Normal Size Eye with Light Perception
(A True Scleral Prosthesis)
This case presents a rare congenital aberration (Sturge-Weber
Syndrome) which consists of benign tumors seen in the manner
of heavily dilated and newly formed blood vessels.
As shown, it usually occurs unilaterally, and in this case
involved half the face and all of the bulbar conjunctival
tissue in the affected eye. Beyond this noticeable
deficiency, the light perceptive eye had a normal clear cornea
and a deep anterior chamber, but when comparing the blue
pigmentation in the iris in normal room lighting, its pupil
remained constricted, which allowed its stroma to show more
vibrant lighter striations. This condition is called
anisocoria, where the pupils are not of equal size.
Imbalance in iris color would only be detectable when the
normal eye's pupil becomes dilated, which causes its stroma
pigments to appear darker in color tones.
Inasmuch as the main concern was to detract from the abnormal
inflammation of the conjunctiva, it was elected to produce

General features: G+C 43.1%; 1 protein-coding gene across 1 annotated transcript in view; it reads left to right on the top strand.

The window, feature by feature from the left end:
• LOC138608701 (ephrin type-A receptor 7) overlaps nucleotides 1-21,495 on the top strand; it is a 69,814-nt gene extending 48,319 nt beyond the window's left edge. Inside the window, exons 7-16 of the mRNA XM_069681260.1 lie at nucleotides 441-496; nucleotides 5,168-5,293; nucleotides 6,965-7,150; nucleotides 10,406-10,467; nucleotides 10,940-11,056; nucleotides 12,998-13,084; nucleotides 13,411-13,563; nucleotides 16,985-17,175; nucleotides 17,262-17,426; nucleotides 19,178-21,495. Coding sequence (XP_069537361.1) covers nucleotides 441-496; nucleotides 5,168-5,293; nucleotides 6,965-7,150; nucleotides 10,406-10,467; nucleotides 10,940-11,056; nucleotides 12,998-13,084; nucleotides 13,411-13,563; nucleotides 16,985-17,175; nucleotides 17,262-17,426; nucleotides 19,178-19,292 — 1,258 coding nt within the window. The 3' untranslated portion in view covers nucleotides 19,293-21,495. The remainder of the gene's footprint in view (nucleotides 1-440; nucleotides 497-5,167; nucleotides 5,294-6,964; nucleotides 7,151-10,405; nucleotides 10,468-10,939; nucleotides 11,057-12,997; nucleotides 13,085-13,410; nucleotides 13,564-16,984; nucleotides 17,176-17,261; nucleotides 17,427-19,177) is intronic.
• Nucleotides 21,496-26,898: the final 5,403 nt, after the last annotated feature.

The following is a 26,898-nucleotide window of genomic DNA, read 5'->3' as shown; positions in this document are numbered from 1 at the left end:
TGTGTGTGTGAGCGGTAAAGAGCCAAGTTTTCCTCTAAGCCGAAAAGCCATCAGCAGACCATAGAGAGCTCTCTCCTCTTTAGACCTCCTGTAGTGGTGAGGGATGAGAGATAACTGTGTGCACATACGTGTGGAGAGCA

what can be described as a (true) scleral cover shell prosthesis,
or more appropriately called a 'donut' scleral shell prosthesis
since the corneal portion of the shell is not required.
This would also eliminate any chance of causing corneal ulceration
were the prosthesis to be worn over an extended period of
time that included sleeping. A Phase I clear acrylic
moulded trial shell was fitted over the sclera and checked
for blanching (pressure points) and displacement during normal
eye excursion. Any nonconforming areas would quickly
be seen as white sclera and any displacement of the shell
would rub against the cornea. The Phase II 'true' scleral
shell duplicated the trial shell in white acrylic and only
required a limited amount of red threads and tinting to duplicate
the sclera and vascular pattern of the normal eye.
Sturge-Weber Syndrome affecting the skin and conjunctival
tissue of the eyeball.
The completed (True) scleral prosthesis in position covers
most of the affected conjunctival tissue without compromising
normal eye movement.
The impression moulded scleral prosthesis is similar in design
to that of the empirically fit clear acrylic 'donut' shaped
conformers worn post-operatively after removal of (symblepharon)
adhesions between the eyelids and eyeball.